The student media organization of California State University Northridge

Daily Sundial

The student media organization of California State University Northridge

Daily Sundial

The student media organization of California State University Northridge

Daily Sundial

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Prop. 32 may axe union worker paycheck contributions

The political power of California’s unions hangs in the balance as this year’s elections approach.

Proposition 32, also known as the “paycheck protection” measure, is an initiative that disallows unions, corporations and government contractors from using worker’s dues to donate to political figures or campaigns.

“Prop. 32 ends corporate and union contributions to California politicians,” said retired California Supreme Court Judge John Arguelles. “It goes as far the U.S. Constitution allows to end special interest influence in state government.”

The proposition also prohibits government contractors from donating to government officials who might reward them contracts. This is specifically for when a government contract is still being determined.

While the proposition covers corporations and government contractors as well as unions, critics of the proposition suggest that unions are being targeted and ultimately stripped of their political power.

“Prop. 32 is deliberately written to look like campaign reform, but it’s not. It actually gives more power to Wall Street, Big Oil, and those secret campaign Super PACs,” said President of the League of Women Voters, Helen Hutchison in an ad released on the official No on 32 website.  “Prop 32 allows the same special interests to spend unlimited and unregulated funds on the politicians they support while middle-class families pay the price.”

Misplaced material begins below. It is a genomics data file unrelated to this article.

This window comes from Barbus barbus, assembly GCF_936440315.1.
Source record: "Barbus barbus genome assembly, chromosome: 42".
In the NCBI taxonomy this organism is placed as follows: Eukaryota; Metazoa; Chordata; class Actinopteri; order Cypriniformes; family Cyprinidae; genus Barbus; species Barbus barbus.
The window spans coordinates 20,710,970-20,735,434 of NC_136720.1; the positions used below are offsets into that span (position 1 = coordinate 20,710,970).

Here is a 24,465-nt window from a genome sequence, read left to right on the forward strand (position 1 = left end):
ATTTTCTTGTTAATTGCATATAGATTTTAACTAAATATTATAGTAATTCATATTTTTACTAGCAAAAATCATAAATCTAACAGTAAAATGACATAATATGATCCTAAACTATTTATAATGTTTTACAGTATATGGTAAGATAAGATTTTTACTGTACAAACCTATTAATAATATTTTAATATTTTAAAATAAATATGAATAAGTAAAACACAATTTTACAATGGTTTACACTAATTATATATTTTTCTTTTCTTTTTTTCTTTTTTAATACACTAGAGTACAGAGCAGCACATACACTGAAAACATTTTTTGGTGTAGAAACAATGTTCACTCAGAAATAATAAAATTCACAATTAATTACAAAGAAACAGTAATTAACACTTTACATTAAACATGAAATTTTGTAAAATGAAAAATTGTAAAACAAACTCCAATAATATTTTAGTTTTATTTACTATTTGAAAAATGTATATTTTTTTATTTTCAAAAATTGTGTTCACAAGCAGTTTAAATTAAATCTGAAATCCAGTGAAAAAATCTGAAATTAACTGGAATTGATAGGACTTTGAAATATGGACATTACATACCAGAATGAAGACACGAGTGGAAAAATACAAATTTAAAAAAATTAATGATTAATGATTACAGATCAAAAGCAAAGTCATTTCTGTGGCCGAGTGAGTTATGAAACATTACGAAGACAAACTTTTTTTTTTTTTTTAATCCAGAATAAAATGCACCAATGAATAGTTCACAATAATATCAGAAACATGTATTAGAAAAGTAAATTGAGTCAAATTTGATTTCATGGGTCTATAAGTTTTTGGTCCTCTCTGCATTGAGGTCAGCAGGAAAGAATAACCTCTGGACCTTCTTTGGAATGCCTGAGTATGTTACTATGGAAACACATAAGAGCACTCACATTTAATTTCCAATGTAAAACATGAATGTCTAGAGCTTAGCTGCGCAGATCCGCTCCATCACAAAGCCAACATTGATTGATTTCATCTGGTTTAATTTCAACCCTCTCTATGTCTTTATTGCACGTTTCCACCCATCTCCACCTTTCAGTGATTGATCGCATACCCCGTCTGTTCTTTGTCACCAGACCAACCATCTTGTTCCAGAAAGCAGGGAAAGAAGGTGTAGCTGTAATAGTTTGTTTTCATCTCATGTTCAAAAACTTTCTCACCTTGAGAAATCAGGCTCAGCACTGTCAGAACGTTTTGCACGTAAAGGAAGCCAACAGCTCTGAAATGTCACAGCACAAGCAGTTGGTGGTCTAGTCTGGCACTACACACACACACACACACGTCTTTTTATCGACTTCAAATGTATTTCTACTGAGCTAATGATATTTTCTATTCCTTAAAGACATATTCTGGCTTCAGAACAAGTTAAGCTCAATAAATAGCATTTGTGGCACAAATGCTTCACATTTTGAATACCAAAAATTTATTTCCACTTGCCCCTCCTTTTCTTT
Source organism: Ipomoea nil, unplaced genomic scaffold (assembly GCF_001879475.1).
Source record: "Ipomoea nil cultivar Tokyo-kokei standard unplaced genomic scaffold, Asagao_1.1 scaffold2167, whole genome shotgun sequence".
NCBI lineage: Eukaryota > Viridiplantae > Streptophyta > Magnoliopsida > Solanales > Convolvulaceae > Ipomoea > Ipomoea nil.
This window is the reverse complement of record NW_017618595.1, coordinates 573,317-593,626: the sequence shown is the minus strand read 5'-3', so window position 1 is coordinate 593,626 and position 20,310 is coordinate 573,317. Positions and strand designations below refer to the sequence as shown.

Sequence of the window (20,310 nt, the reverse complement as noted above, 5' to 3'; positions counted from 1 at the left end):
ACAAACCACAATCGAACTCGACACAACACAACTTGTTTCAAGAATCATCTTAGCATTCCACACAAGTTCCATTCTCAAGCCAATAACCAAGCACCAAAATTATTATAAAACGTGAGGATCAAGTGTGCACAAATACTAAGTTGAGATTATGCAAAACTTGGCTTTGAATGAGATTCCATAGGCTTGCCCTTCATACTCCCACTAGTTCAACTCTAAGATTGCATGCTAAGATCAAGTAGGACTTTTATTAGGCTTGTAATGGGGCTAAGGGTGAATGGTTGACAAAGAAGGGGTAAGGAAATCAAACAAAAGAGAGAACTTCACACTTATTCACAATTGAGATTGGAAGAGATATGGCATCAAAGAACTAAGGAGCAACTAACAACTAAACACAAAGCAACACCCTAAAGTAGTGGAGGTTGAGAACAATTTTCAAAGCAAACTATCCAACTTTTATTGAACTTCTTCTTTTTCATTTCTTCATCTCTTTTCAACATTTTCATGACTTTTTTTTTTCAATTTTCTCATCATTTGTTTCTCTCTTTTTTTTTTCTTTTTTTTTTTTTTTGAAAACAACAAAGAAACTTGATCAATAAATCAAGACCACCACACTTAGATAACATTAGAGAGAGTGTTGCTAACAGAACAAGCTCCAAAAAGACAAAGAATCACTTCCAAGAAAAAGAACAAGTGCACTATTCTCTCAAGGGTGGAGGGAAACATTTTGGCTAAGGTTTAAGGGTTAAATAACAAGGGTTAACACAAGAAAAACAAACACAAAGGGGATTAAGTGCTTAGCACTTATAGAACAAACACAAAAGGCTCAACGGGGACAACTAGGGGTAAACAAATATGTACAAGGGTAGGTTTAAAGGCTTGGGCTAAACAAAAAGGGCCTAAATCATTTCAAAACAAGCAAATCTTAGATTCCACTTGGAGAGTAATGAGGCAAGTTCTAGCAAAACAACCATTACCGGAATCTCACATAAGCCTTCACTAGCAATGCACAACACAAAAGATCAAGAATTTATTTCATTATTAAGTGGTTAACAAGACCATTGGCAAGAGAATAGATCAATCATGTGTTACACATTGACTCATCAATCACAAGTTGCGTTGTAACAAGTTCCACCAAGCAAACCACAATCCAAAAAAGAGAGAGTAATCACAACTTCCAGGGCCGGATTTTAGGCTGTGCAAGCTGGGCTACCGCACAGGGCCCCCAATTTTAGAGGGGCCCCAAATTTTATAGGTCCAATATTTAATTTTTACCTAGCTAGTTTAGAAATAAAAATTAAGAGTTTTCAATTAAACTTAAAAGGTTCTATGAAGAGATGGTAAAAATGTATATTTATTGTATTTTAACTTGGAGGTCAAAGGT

Critics and top contributors to the No on Prop. 32 campaign include the California Teachers Association, California Professional Firefighters, California Faculty Association, and many other major unions in the state.

“Since it’s my first time voting, I thought it was important to do research and see why this proposition was so controversial,” said Belen Soriano, a sophomore in Apparel Merchandising and marketing. “Once I saw  that it only adds to the massive state bureaucracy, and that the people supporting it were the ones exempt, I understood why people were so against it.”

If the new proposition is passed, voluntary donations from union workers would still be allowed if authorized yearly and in writing. While corporations and unions are prohibited from donating directly to candidates, they are still able to donate to Super PACs. Super PACs are political action committees that can raise unlimited amounts of funds in order to support their separate causes. Unions are still allowed to use payroll deductions for other non-political activities as well.

“The proposition also makes it sound like union members have no choice about how unions use their political contributions,” said professor Martin Saiz, a Political Science professor at CSUN. “In fact, most people join unions voluntarily, those non-union members that are required to pay union dues are only paying for collective bargaining with their employer—as is, none of their money can be used for political purposes.”

To enforce the new law and investigate claims, the state’s administrative costs could increase to be over $1 million, according to state analysts. However analysts hope these costs might be offset by revenues collected from fines.

Supporters of the Yes on 32 campaign describe themselves as “a broad-based coalition of small business owners, farmers, educators and taxpayers.” Many of the top donors are wealthy citizens, including former Stanford physicist Charles Munger Jr. and former chairman and CEO of spanish-language company Univision, Jerrold Perenchio.

“The issue is tremendously important whether you like unions or not because today they provide the only balance to a system that is already biased toward those with more money,” Saiz said. “Today unions provide the only voice for working people in the state legislature, without it the only expressions concerning economic conditions will be coming from business.

To learn more about Proposition 32 and other initiatives on the ballot this year, go to the California voter’s guide.

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